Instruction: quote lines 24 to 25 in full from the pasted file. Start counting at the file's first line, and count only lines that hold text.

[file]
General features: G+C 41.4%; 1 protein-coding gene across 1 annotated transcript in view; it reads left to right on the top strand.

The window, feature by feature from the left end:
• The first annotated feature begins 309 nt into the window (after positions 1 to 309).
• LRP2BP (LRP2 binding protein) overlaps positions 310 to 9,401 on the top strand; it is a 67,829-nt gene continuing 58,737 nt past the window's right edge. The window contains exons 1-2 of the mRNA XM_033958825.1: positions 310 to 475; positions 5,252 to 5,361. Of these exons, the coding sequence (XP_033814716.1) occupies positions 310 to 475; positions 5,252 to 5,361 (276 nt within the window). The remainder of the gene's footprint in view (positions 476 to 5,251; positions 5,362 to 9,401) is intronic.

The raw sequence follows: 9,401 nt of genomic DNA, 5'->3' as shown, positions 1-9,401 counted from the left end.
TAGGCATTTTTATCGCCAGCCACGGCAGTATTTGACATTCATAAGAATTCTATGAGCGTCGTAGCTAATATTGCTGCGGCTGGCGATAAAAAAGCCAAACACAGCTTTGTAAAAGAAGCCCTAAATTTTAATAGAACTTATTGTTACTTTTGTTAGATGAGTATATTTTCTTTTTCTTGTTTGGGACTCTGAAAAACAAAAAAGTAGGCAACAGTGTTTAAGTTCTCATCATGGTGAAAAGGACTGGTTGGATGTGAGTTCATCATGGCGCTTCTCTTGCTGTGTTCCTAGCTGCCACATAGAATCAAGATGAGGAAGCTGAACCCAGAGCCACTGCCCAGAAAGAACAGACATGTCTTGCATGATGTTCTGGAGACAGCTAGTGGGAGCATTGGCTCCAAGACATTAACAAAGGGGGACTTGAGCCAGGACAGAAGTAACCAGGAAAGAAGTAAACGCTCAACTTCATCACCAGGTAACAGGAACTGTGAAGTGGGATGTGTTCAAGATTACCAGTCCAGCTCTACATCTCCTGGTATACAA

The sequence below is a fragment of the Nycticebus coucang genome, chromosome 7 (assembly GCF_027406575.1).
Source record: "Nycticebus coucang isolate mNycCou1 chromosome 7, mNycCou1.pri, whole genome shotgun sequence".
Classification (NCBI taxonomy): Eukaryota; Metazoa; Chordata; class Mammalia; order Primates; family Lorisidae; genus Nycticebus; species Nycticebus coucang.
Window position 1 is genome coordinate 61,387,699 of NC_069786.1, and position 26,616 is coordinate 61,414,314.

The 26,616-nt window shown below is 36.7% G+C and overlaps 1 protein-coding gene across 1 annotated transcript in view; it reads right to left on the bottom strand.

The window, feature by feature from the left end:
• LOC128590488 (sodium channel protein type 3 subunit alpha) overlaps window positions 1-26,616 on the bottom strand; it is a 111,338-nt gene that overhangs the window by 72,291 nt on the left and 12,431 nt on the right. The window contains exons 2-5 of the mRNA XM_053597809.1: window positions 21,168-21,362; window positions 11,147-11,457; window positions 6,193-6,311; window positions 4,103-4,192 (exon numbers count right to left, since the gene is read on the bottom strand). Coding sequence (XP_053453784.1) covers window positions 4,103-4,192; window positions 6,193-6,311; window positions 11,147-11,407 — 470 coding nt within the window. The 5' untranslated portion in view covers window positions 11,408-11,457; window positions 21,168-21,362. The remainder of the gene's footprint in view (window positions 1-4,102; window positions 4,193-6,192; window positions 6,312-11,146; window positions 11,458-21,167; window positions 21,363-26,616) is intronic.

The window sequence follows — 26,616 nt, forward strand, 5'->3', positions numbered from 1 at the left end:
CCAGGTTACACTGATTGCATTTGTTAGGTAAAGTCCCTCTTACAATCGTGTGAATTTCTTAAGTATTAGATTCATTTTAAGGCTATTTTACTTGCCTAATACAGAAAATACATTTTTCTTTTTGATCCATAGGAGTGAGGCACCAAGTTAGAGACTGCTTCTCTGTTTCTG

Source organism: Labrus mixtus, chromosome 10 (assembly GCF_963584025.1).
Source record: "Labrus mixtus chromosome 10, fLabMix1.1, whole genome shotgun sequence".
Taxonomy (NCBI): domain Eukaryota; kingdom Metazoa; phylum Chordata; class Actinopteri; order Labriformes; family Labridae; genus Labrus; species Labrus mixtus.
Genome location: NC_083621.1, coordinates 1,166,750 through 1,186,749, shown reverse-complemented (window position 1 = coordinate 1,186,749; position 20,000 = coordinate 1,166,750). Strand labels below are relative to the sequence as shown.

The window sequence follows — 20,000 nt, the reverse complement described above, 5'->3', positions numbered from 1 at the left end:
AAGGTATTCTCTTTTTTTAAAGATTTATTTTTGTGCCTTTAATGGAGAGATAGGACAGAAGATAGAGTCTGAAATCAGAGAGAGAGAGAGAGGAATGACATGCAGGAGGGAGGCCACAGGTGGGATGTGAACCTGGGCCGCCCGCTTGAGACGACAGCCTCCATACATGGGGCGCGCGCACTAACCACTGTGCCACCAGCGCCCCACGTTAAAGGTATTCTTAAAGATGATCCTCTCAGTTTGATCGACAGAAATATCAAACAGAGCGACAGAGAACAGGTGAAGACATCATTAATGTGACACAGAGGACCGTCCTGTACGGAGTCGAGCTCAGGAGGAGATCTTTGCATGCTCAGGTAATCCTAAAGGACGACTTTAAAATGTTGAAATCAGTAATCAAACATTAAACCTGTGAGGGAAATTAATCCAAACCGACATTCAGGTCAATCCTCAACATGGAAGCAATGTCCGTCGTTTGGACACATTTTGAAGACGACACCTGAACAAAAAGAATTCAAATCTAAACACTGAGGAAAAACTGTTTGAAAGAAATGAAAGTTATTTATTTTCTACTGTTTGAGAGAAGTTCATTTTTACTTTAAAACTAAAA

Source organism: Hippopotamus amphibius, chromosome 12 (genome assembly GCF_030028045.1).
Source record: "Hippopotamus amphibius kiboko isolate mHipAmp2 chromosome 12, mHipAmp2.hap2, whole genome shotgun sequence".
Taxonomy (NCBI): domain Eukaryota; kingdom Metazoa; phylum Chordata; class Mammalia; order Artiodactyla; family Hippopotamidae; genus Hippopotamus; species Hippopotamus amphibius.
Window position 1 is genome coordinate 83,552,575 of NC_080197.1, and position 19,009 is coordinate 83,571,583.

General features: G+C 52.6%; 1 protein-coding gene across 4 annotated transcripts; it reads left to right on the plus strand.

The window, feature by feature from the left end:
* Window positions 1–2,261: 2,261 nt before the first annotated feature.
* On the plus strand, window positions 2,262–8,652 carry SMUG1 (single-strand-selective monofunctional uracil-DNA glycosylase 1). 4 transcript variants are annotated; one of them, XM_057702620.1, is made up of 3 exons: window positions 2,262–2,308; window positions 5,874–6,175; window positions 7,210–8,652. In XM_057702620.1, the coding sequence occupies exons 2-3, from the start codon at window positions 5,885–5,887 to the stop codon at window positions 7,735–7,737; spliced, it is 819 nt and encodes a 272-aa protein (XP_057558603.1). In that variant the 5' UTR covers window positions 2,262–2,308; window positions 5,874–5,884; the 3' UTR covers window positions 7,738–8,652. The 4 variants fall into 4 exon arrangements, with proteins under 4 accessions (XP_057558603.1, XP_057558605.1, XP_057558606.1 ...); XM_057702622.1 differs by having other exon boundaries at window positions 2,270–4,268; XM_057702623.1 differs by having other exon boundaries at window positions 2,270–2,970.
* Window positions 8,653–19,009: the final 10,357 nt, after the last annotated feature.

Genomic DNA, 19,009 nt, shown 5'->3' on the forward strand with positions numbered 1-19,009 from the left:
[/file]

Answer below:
Taxonomy (NCBI): domain Eukaryota; kingdom Metazoa; phylum Chordata; class Mammalia; order Artiodactyla; family Hippopotamidae; genus Hippopotamus; species Hippopotamus amphibius.
Window position 1 is genome coordinate 83,552,575 of NC_080197.1, and position 19,009 is coordinate 83,571,583.